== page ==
Sunday, November 10, 2013

My Casablanca

I have an old faded photograph of my mother at twenty-something standing among the ruins of the Greek Acropolis with her little seventies bob and a white polo shirt. Something about this photo has captivated me since I was a little girl when my mom told me stories of Athens. It’s always been that far away dream of my mine, that place I must visit one day.

Then suddenly and quite unexpectedly, as often happens with God, that one day became yesterday. And I found myself sitting atop the ruins of the Acropolis just like my mother.

Although the Acropolis is right in the very middle of the busy metropolitan city of Athens, somehow there is a quiet peace and stillness up there that is simply magnificent. Sitting up there seemingly atop the world, the only noise that of piano sonatas wafting up from somewhere down below, I couldn’t stop thinking about that faded photograph and about dreams and marveling at how God awakens dreams inside our hearts. As I gazed down at the city at my feet, I thought back on how I had spent the previous days among the refugees, and wondered if Athens wasn’t part of some new dream maybe that God has for me someday, somehow.

You see, Athens is something of a modern-day Casablanca. With a population of 4 million, it is home to over 300,000 immigrants and refugees - that’s 10% of the population. Everyone seems to be waiting to go somewhere, biding their time and hoping for that day to come when they’ll get out of here, make it somewhere better. The majority of them are Afghanis, a different kind of casualty of the war there - many who worked in the police or served alongside the US military now fleeing in fear of what will happen as the US pulls out. Others are Pakistanis and Syrians, victims of the latest violence there, or Iranians and Turks in search of a better life.

Most are only halves of families. Parents or children, sometimes as young as six, have already been sent ahead one way or another to Germany or Sweden or Switzerland, hoping that the laws of the land will work in their favor to reunite the family in a better place. The stories you hear of being smuggled across borders of saving money to buy fake passports of long journeys on speedboats and life rafts are like something out of the movies.

Without visas or papers, these are citizens of nowhere. Children who were clearly top of their class at elite schools in their own country are relegated to wandering from aid organization or aid organization in search of some solace, some temporary escape from the boredom and the instability in which they’ve suddenly been thrown. Without any understanding of English or Greek, many can’t even write their names or read the signs around town. When they tell you goodbye at the end of an English class or after a meal, neither of you are sure if they will be back tomorrow, if tonight they might be granted a fake passport or may get word from family in another country and leave to join them. You never know if goodbye is for a day or a for a lifetime, and neither of you is quite sure which is better.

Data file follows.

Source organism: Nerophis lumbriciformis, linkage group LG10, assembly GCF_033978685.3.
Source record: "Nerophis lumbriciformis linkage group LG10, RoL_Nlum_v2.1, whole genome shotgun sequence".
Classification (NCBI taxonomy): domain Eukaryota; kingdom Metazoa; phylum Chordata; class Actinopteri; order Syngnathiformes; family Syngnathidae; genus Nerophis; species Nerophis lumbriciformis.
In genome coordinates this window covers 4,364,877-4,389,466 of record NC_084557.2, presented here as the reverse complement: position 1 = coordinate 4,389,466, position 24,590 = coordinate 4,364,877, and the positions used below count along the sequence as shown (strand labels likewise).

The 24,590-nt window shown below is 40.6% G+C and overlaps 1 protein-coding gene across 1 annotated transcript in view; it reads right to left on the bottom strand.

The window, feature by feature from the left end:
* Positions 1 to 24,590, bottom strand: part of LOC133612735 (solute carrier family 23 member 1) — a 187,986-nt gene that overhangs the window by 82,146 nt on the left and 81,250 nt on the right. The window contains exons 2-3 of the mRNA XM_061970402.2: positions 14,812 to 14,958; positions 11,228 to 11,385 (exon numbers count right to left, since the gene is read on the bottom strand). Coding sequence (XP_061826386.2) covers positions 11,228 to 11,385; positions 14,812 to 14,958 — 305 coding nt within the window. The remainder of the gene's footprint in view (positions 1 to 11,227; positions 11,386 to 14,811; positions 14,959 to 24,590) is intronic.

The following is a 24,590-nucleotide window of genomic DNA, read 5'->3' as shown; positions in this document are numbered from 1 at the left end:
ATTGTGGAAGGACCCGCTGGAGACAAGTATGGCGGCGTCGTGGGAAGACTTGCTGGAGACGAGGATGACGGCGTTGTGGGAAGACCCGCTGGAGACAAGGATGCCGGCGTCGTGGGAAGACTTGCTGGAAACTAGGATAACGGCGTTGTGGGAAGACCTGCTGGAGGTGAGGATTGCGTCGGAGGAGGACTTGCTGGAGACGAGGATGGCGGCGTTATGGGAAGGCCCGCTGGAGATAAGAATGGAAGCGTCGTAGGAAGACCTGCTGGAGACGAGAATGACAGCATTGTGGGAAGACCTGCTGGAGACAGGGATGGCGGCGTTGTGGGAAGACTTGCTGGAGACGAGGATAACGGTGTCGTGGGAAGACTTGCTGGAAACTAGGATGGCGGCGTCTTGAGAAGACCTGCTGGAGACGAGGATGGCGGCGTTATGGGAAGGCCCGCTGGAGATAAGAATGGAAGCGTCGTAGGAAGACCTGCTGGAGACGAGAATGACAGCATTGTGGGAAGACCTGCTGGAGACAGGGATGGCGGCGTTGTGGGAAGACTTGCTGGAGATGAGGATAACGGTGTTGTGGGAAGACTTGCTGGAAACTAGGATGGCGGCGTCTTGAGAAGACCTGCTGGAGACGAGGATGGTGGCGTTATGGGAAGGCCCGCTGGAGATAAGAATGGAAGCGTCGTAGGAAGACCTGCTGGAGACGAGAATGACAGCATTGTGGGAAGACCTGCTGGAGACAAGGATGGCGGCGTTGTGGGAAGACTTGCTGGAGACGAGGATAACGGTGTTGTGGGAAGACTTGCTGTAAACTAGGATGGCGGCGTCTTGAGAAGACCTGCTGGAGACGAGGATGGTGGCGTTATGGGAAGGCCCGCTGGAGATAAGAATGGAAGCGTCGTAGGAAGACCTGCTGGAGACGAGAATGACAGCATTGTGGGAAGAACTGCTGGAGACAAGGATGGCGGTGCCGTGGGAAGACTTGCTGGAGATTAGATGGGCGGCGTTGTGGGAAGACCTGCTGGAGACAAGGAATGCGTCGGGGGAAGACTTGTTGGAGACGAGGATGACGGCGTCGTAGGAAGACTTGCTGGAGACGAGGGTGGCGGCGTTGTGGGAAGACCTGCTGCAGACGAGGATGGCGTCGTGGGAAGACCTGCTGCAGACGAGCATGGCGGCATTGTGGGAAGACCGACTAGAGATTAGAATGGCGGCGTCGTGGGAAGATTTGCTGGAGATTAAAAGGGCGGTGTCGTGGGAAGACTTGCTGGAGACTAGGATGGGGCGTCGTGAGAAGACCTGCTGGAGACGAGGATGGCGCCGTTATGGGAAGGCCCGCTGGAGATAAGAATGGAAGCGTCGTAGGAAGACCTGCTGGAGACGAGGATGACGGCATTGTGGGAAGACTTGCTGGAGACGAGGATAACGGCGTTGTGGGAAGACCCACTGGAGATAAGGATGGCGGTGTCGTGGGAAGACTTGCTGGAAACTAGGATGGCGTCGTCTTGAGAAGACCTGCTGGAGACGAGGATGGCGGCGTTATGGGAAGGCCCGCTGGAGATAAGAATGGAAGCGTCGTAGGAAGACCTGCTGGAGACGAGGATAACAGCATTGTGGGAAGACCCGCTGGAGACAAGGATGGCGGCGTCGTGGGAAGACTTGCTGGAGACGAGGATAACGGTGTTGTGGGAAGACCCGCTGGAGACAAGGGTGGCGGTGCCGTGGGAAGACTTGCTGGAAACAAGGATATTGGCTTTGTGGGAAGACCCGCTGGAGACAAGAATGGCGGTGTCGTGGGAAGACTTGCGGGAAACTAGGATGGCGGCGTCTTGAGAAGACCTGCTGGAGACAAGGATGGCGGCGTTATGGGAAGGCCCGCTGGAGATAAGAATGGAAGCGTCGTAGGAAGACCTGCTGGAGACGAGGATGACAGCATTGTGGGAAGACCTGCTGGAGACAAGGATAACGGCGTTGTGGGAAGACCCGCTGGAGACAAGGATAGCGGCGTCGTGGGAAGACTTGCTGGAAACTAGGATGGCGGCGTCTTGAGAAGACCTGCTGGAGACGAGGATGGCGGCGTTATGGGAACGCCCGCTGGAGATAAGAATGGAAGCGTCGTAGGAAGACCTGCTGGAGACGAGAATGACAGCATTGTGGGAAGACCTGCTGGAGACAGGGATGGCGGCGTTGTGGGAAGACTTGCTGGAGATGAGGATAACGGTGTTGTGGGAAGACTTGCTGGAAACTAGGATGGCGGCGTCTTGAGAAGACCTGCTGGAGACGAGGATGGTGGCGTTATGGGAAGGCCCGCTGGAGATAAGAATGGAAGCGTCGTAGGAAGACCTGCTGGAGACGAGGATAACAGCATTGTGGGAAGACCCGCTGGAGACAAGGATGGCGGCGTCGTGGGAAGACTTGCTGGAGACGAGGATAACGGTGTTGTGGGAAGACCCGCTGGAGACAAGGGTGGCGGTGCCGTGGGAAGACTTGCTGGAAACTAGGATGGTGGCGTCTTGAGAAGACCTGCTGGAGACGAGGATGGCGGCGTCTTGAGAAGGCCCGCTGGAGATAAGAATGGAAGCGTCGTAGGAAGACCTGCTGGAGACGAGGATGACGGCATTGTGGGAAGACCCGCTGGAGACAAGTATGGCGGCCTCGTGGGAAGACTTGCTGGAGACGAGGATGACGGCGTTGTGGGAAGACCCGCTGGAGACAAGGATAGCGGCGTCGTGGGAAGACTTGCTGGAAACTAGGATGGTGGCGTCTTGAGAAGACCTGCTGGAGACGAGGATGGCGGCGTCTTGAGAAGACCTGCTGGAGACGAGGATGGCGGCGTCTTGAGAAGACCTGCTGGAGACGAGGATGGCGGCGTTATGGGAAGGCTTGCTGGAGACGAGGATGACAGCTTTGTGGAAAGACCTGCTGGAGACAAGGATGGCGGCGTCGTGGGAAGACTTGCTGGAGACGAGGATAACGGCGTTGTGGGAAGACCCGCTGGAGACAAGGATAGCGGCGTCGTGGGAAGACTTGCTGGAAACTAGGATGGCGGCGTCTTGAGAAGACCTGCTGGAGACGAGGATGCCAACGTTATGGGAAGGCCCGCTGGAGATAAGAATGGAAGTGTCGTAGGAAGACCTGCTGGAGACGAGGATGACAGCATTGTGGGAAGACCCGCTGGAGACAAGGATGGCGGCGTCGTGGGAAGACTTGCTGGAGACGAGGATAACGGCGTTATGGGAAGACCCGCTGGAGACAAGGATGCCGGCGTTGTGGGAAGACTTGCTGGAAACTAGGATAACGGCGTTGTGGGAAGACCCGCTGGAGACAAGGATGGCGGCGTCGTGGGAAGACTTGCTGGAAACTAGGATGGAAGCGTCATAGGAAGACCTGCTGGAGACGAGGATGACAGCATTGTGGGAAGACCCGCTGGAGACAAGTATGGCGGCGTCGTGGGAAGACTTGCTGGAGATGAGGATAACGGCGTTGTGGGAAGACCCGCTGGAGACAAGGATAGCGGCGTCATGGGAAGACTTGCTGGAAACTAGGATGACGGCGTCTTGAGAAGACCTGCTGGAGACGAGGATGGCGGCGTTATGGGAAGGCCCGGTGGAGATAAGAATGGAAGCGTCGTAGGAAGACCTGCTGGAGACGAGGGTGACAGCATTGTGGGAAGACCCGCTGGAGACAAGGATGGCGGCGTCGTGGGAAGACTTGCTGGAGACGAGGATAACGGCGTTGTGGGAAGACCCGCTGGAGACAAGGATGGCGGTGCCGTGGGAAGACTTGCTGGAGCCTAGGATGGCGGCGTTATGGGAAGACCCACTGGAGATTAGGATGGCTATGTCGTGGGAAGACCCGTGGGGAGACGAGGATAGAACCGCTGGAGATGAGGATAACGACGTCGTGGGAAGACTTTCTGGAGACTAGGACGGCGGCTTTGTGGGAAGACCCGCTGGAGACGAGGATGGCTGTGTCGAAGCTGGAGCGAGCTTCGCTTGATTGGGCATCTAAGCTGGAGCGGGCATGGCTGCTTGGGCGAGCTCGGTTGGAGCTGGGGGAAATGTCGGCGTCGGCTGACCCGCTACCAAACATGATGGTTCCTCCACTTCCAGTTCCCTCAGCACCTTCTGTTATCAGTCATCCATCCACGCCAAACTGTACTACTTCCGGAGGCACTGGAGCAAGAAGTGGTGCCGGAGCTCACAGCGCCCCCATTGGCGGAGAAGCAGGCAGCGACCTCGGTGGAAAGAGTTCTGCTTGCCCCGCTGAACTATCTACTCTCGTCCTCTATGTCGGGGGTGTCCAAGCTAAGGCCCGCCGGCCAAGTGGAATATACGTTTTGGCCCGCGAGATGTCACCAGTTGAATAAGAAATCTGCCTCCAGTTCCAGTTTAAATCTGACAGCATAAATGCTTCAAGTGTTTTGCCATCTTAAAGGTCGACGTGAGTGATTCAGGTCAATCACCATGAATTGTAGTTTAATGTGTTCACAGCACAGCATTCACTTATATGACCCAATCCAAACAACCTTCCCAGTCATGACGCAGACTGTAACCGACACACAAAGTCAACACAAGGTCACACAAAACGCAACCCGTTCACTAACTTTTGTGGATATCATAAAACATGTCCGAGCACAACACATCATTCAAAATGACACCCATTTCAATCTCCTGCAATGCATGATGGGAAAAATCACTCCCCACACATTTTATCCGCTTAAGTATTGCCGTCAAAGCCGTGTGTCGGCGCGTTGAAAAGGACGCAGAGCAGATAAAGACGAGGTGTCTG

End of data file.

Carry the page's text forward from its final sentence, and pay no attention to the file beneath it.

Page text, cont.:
There is a free meal to be had almost every day of the week between the different soup kitchens. But they are hungry for more than that. They are hungry for security, for stability, for hope, for some promise of the dream that drove them to flee everything they knew for a better life. And there, stuck in between the Muslim world that they left and the Western world which they have not yet reached, they have a rare momentary opportunity to meet their Savior.

This is the hope that excites my soul. It reawakens something God spoke to me long ago teaching in an overcrowded refugee school in Cairo. This is my Casablanca, the kind of passion that makes you want to throw everything aside to pursue it.

And there atop the Acropolis I thought about this hope, about these dreams God sews in our hearts. You can’t explain how it got there or where it came from. You just have this sense that, like that old faded photograph of my mother’s, one day, somehow it will be. So as the refugees, I say goodbye to Athens and goodbye to the dream, not sure if it is for a day or for a lifetime, but sure of this one thing that He who started a good work in [me] will carry it on to completion“ (Philippians 1:6) … one day.

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